Councilmember Short said the town’s internal controls require use of time cards, and other kinds of time sheets have not been approved, moving to mandate immediately that all employees use time cards as required by Pound’s internal controls policy: he further noted that the town has a budget and has policies and procedures to control operations, adding: “All we have to do is follow it. It’s that simple.” Council unanimously endorsed requiring time cards as per existing policy. Councilmember Short then moved that all overtime require approval of the town manager, including the police force, but Manager Dean immediately objected, stating: “That’s not going to work,” adding he was not going to comply and Council would have to figure out who was going to tell the police chief, adding: “I am not in control of the chief of police’s overtime hours…He works for you…We’ve got a financial problem here and we’ve got to do something about it: the Council is being asked to borrow money to pay for bills which “we are not controlling.” With regard to employees spending more money than is budgeted, he added: “I don’t know of any business that works like that. If they do, it ain’t long before they are out of business…” He noted they are obligating all taxpayers in the town when they sign contracts borrowing money and citizens are financially obligated to repay that money if the town goes under.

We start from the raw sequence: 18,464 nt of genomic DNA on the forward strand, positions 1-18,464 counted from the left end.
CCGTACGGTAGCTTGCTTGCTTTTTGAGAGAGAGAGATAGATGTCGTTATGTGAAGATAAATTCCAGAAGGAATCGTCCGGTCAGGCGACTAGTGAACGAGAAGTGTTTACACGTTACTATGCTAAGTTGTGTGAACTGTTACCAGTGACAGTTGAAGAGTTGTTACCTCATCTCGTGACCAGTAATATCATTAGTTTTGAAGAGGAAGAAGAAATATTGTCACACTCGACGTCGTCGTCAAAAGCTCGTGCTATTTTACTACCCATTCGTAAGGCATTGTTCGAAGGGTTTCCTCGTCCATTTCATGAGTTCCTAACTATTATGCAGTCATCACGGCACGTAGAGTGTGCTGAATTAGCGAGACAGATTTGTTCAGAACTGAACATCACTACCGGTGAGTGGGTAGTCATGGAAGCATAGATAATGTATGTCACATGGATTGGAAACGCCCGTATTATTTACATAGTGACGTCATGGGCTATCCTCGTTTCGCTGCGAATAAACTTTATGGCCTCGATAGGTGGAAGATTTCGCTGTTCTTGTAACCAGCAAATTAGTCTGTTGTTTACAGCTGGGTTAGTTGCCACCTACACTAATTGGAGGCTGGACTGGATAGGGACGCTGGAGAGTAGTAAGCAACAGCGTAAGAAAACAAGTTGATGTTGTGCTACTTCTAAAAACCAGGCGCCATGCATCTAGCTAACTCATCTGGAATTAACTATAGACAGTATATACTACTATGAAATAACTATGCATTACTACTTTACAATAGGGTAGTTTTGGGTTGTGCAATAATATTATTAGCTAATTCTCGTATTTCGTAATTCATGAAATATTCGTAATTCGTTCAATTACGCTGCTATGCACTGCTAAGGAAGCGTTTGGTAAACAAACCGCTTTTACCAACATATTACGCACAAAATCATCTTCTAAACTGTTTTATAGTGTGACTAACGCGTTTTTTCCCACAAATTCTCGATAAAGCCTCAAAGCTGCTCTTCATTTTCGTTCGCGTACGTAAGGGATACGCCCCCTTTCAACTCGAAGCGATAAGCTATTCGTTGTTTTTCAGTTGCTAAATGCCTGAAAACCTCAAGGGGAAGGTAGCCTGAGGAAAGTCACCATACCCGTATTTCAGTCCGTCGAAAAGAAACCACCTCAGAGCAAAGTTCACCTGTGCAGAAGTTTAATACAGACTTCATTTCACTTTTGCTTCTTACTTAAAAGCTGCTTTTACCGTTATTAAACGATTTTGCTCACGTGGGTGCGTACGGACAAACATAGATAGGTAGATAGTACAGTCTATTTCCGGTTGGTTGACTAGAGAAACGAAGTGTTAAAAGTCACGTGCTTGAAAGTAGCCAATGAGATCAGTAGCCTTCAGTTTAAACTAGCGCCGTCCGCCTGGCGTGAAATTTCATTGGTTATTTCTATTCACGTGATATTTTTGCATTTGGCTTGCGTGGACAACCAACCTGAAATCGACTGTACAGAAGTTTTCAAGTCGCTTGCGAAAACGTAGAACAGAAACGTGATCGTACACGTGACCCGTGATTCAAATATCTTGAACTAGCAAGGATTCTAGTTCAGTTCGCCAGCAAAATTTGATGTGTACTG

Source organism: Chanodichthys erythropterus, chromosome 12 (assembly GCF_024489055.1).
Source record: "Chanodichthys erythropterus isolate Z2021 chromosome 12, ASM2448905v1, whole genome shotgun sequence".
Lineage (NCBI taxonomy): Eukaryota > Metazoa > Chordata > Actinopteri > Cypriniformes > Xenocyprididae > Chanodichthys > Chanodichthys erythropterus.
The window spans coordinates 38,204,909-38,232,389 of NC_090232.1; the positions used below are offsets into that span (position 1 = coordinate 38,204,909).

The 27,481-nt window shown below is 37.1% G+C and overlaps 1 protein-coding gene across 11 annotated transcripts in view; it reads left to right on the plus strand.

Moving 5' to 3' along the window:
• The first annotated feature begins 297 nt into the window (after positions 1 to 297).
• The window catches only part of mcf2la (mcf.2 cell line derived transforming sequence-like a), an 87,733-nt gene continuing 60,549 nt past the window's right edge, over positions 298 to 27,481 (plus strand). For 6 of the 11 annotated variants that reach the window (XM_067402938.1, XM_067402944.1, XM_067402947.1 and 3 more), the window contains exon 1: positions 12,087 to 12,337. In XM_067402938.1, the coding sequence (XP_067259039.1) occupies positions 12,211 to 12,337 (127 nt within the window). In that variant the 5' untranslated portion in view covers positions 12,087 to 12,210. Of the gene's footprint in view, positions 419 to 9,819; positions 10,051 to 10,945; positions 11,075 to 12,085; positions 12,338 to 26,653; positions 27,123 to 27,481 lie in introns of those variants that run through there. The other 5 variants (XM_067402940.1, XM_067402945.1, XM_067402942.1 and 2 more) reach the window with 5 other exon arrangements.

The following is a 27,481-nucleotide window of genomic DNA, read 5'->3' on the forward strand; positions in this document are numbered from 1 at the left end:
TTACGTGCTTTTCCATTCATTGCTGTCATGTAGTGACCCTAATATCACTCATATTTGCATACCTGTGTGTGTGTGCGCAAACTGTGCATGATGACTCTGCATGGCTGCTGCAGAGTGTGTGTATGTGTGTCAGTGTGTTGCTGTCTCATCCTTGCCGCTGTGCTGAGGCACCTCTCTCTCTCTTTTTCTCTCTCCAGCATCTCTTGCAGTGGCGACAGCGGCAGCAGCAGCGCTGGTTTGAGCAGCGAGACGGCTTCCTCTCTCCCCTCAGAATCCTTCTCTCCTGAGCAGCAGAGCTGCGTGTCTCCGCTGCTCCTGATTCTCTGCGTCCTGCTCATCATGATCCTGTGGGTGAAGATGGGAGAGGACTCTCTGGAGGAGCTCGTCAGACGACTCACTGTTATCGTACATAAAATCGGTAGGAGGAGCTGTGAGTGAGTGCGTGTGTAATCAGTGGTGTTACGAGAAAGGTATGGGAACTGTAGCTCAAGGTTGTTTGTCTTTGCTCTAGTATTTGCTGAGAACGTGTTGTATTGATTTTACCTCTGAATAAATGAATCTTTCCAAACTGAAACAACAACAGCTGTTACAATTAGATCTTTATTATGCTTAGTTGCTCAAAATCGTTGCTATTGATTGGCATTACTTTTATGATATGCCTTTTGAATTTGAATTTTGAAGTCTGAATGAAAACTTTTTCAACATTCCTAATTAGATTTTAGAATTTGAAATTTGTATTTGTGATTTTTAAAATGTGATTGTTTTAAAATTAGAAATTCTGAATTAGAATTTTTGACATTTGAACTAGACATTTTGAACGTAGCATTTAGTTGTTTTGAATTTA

Fiscal & Physical Storms. Promesa Oversight Board Executive Director Natalie Jaresko, in an interview with the Bond Buyer, warned that Puerto Rico is confronted by what this morning could be the strongest hurricane to ever hit the U.S. territory, further decimating public utilizes and forcing the virtually insolvent government to rebuild dozens of communities. But she also said she anticipated Puerto Rico’s fiscal ability to make its requisite municipal bond payments should improve after nine years, expressing optimism with regard to Puerto Rico’s future and the PROMESA board’s relationship with the government of Gov. Ricardo Rosselló—albit, she added, the next few years of reform will inevitably be tough: the PROMESA Board does not expect Puerto Rico to return to nominal gross national product growth until FY2022 and inflation-adjusted growth until FY2024, adding that by the end of the next decade, she anticipates Puerto Rico’s economy to be growing, noting: “In the years 11 to 40 there’s bound to be more cash in all the estimates available for debt service: So creditors shouldn’t only focus on the 10 years.” She added that the Board is working on a “plan of adjustment” for the debt, as provided under PROMESA, albeit she was uncertain when the plan would be publicly released. With regard to timing, she said, in the interview, that Judge Swain has said she plans to rule by mid-December on the dispute between the Puerto Rico Sales Tax Financing Corp. (COFINA) and Puerto Rico over the ownership of sales tax proceeds allotted for the former. Once this is done, she noted, Puerto Rico may pay some of the debt due this fiscal year, adding that work on restructuring all of Puerto Rico’s public sector debt is proceeding simultaneously on three tracks: in negotiations, in the private mediation process overseen by Barbara Houser, and in the Title III litigation process overseen by Judge Swain. She added that the PROMESA Board is working with PREPA and parts of Gov. Rosselló’s administration to adopt a new fiscal plan for PREPA, noting that lowering Puerto Rico’s electric rates would be a vital step for enhancing the economy—albeit Hurricane Maria appears to have very different implications.